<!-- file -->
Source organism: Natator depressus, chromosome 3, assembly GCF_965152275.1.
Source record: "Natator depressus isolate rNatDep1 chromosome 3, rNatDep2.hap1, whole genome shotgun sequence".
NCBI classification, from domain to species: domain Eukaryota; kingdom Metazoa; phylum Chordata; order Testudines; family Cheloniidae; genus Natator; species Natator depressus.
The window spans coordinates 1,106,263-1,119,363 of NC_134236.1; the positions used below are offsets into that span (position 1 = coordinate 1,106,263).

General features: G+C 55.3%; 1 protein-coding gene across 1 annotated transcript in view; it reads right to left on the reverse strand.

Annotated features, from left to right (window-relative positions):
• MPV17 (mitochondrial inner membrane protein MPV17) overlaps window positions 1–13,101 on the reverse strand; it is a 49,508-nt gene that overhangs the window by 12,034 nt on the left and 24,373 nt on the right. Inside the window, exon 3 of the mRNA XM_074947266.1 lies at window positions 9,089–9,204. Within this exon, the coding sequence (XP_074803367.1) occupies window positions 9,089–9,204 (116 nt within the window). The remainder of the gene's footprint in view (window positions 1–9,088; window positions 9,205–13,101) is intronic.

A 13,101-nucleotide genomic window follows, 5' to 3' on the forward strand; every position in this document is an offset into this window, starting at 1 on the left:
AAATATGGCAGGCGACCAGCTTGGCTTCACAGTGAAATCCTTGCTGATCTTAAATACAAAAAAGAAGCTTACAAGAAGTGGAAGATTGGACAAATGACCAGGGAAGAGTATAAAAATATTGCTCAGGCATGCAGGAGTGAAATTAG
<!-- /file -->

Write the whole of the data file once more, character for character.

Source organism: Natator depressus, chromosome 3, assembly GCF_965152275.1.
Source record: "Natator depressus isolate rNatDep1 chromosome 3, rNatDep2.hap1, whole genome shotgun sequence".
NCBI classification, from domain to species: domain Eukaryota; kingdom Metazoa; phylum Chordata; order Testudines; family Cheloniidae; genus Natator; species Natator depressus.
The window spans coordinates 1,106,263-1,119,363 of NC_134236.1; the positions used below are offsets into that span (position 1 = coordinate 1,106,263).

General features: G+C 55.3%; 1 protein-coding gene across 1 annotated transcript in view; it reads right to left on the reverse strand.

Annotated features, from left to right (window-relative positions):
• MPV17 (mitochondrial inner membrane protein MPV17) overlaps window positions 1–13,101 on the reverse strand; it is a 49,508-nt gene that overhangs the window by 12,034 nt on the left and 24,373 nt on the right. Inside the window, exon 3 of the mRNA XM_074947266.1 lies at window positions 9,089–9,204. Within this exon, the coding sequence (XP_074803367.1) occupies window positions 9,089–9,204 (116 nt within the window). The remainder of the gene's footprint in view (window positions 1–9,088; window positions 9,205–13,101) is intronic.

A 13,101-nucleotide genomic window follows, 5' to 3' on the forward strand; every position in this document is an offset into this window, starting at 1 on the left:
AAATATGGCAGGCGACCAGCTTGGCTTCACAGTGAAATCCTTGCTGATCTTAAATACAAAAAAGAAGCTTACAAGAAGTGGAAGATTGGACAAATGACCAGGGAAGAGTATAAAAATATTGCTCAGGCATGCAGGAGTGAAATTAG